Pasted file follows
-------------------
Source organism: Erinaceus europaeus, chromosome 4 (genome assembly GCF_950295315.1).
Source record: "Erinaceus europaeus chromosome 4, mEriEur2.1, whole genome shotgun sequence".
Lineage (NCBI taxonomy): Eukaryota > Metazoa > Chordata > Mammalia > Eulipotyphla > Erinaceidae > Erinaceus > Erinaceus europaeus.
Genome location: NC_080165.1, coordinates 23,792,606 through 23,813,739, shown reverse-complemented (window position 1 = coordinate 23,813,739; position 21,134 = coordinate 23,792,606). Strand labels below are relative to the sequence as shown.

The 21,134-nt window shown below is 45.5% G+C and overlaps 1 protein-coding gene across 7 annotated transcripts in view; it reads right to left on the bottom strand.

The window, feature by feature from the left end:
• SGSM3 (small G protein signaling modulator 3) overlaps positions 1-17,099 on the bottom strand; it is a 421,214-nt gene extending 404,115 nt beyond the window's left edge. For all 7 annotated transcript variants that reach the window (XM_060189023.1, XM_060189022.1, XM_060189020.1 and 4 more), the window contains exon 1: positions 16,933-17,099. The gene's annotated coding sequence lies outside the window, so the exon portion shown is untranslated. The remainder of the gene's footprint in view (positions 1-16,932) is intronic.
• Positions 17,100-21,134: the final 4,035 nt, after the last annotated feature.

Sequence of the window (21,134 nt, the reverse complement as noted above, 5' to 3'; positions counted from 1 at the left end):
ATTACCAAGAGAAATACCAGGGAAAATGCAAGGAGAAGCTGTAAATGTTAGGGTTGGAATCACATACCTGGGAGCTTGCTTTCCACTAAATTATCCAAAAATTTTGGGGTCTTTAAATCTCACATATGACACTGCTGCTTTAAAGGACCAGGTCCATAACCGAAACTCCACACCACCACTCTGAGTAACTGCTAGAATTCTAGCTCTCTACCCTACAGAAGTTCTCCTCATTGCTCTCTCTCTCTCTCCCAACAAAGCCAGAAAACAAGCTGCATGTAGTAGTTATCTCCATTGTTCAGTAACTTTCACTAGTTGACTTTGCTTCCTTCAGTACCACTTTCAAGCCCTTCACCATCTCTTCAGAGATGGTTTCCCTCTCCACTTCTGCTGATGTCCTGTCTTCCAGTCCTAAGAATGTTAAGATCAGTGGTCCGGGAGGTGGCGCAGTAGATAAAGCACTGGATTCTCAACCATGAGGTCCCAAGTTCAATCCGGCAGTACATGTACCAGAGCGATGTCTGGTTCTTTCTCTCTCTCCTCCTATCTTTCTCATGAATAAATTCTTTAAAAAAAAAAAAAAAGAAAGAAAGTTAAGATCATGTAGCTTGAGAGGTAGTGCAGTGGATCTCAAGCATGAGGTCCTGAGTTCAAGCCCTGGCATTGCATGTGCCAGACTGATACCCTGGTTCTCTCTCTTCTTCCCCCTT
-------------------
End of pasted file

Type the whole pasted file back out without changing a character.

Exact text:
Source organism: Erinaceus europaeus, chromosome 4 (genome assembly GCF_950295315.1).
Source record: "Erinaceus europaeus chromosome 4, mEriEur2.1, whole genome shotgun sequence".
Lineage (NCBI taxonomy): Eukaryota > Metazoa > Chordata > Mammalia > Eulipotyphla > Erinaceidae > Erinaceus > Erinaceus europaeus.
Genome location: NC_080165.1, coordinates 23,792,606 through 23,813,739, shown reverse-complemented (window position 1 = coordinate 23,813,739; position 21,134 = coordinate 23,792,606). Strand labels below are relative to the sequence as shown.

The 21,134-nt window shown below is 45.5% G+C and overlaps 1 protein-coding gene across 7 annotated transcripts in view; it reads right to left on the bottom strand.

The window, feature by feature from the left end:
• SGSM3 (small G protein signaling modulator 3) overlaps positions 1-17,099 on the bottom strand; it is a 421,214-nt gene extending 404,115 nt beyond the window's left edge. For all 7 annotated transcript variants that reach the window (XM_060189023.1, XM_060189022.1, XM_060189020.1 and 4 more), the window contains exon 1: positions 16,933-17,099. The gene's annotated coding sequence lies outside the window, so the exon portion shown is untranslated. The remainder of the gene's footprint in view (positions 1-16,932) is intronic.
• Positions 17,100-21,134: the final 4,035 nt, after the last annotated feature.

Sequence of the window (21,134 nt, the reverse complement as noted above, 5' to 3'; positions counted from 1 at the left end):
ATTACCAAGAGAAATACCAGGGAAAATGCAAGGAGAAGCTGTAAATGTTAGGGTTGGAATCACATACCTGGGAGCTTGCTTTCCACTAAATTATCCAAAAATTTTGGGGTCTTTAAATCTCACATATGACACTGCTGCTTTAAAGGACCAGGTCCATAACCGAAACTCCACACCACCACTCTGAGTAACTGCTAGAATTCTAGCTCTCTACCCTACAGAAGTTCTCCTCATTGCTCTCTCTCTCTCTCCCAACAAAGCCAGAAAACAAGCTGCATGTAGTAGTTATCTCCATTGTTCAGTAACTTTCACTAGTTGACTTTGCTTCCTTCAGTACCACTTTCAAGCCCTTCACCATCTCTTCAGAGATGGTTTCCCTCTCCACTTCTGCTGATGTCCTGTCTTCCAGTCCTAAGAATGTTAAGATCAGTGGTCCGGGAGGTGGCGCAGTAGATAAAGCACTGGATTCTCAACCATGAGGTCCCAAGTTCAATCCGGCAGTACATGTACCAGAGCGATGTCTGGTTCTTTCTCTCTCTCCTCCTATCTTTCTCATGAATAAATTCTTTAAAAAAAAAAAAAAAGAAAGAAAGTTAAGATCATGTAGCTTGAGAGGTAGTGCAGTGGATCTCAAGCATGAGGTCCTGAGTTCAAGCCCTGGCATTGCATGTGCCAGACTGATACCCTGGTTCTCTCTCTTCTTCCCCCTT